You’ve heard all the commentary about Round One of the Barack Obama-Mitt Romney presidential campaign.
Well, the bell is about to ring for Round Two. The two men will square off once again, this time at Hofstra University in Hempstead, N.Y., for a 90-minute match. The format will be different than the first go-round. It’s a town hall event moderated by veteran CNN correspondent Candy Crowley. President Obama, the Democrat, and former Massachusetts Gov. Mitt Romney, the Republican, will field questions from the audience in addition to those posed by Crowley.
The word on the street is that Obama has to improve from his first debate performance and that Romney has to maintain the momentum he gained from that first showdown.
The debate airs Tuesday on KACV at 8 p.m. And yes, the stakes for this encounter are sky high. Tune in on KACV to listen and learn more about these two men, one of whom will take the oath of office next Jan. 20 as Leader of the Free World.
But in the hour before the debate, beginning at 7 p.m. on KACV, PBS is airing another fascinating special about a key element of this campaign.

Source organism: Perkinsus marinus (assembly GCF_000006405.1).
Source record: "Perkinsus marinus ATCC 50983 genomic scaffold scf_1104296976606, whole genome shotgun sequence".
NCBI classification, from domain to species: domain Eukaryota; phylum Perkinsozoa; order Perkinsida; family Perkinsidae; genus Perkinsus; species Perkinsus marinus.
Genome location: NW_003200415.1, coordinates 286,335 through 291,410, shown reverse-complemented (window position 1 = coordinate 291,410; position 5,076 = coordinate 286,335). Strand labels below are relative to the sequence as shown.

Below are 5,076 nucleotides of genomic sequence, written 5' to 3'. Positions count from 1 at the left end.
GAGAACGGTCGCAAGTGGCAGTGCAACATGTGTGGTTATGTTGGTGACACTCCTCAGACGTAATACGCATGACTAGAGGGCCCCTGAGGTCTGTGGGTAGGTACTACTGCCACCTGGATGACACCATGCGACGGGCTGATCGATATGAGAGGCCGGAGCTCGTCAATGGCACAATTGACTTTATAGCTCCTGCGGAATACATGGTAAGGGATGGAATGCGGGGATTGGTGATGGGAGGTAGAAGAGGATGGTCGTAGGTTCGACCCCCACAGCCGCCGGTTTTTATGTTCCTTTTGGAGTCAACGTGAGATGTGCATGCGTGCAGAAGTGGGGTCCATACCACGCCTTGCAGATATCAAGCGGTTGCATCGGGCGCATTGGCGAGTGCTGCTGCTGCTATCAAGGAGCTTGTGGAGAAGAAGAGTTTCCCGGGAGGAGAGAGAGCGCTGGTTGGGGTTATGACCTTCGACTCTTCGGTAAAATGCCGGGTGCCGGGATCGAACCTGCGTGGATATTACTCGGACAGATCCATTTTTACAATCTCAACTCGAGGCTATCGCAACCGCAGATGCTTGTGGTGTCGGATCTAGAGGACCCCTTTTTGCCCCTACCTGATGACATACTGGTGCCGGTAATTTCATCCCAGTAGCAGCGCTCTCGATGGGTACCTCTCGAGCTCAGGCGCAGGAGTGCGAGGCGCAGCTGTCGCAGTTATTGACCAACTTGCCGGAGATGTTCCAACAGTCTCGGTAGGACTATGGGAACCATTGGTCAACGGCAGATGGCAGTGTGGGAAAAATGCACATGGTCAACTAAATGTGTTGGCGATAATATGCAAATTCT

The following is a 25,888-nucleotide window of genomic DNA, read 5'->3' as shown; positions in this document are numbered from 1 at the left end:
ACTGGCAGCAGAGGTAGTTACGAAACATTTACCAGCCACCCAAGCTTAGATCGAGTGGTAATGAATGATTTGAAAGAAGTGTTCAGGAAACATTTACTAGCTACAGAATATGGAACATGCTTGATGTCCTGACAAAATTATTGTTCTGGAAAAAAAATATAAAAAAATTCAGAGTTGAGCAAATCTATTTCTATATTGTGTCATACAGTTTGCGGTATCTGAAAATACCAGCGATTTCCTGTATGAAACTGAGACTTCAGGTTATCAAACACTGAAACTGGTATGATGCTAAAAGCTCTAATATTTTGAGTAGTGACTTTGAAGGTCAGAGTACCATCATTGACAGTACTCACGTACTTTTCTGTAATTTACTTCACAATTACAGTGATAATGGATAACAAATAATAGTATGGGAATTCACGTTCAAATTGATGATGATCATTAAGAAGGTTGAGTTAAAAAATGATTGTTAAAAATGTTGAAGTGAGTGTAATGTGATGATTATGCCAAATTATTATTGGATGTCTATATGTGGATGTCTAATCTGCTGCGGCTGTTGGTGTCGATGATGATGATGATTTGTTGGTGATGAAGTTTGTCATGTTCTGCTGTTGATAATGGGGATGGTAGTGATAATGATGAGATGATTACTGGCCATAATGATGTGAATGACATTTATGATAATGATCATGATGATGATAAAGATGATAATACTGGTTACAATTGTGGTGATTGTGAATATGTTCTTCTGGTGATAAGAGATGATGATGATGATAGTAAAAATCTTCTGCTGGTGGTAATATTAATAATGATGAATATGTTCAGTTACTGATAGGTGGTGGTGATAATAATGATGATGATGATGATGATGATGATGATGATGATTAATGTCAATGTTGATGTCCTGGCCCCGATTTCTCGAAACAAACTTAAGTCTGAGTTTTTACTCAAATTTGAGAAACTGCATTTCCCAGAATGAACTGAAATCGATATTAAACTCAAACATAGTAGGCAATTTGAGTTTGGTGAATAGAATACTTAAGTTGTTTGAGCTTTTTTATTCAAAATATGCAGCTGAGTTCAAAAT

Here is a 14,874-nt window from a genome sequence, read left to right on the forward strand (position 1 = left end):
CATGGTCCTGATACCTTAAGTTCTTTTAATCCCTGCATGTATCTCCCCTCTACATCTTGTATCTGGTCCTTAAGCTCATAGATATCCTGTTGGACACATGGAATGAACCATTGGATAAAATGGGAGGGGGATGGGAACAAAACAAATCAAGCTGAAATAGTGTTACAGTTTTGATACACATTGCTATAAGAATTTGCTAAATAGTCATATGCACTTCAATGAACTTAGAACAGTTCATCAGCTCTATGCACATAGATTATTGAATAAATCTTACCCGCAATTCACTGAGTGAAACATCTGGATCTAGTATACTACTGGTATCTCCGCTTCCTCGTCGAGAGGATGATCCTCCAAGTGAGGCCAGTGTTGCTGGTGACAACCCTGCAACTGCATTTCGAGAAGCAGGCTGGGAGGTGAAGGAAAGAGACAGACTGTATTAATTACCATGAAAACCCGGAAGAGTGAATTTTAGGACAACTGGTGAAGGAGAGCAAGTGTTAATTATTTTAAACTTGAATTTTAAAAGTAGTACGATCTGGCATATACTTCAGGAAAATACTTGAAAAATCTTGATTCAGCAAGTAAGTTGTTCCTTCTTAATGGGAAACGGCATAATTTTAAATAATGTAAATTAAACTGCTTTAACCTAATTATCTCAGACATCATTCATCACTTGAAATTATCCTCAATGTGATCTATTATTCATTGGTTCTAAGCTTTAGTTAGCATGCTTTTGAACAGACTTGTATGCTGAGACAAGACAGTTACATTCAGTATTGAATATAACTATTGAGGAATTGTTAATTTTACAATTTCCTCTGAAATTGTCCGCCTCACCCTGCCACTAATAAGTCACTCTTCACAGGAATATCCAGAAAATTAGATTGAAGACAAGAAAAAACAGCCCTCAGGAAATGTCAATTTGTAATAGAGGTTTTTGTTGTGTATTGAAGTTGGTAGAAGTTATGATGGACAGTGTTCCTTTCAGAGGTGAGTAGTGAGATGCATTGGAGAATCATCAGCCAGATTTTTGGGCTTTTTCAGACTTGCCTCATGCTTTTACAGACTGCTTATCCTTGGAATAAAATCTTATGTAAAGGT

It’s called “Race 2012,” and it’s not about a footrace between two men. It deals with the role race is playing in a campaign that features one candidate seeking re-election as the nation’s first African-American president.
Then-U.S. Sen. Barack Obama made history four years ago when he was elected to the presidency. He proclaimed his intention to put race aside as he governed the nation. Has he succeeded? Surveys show the nation has a ways to go.
We remain divided. Polling surveys indicate quite clearly that racial minorities still favor Obama by a wide margin over Romney; conversely, Romney enjoys a significant advantage over Obama among Anglo voters.
But against this backdrop, it’s important to examine the nation’s changing demographics. That’s especially true in Texas, which is seeing a huge increase in its Latino population. What’s more, African-American voters who once moved from the South to escape racial discrimination are now moving back to the region — a migration that figures to change voting patterns in the future.
“Race 2012” serves as a worthy prelim to Tuesday night’s main event.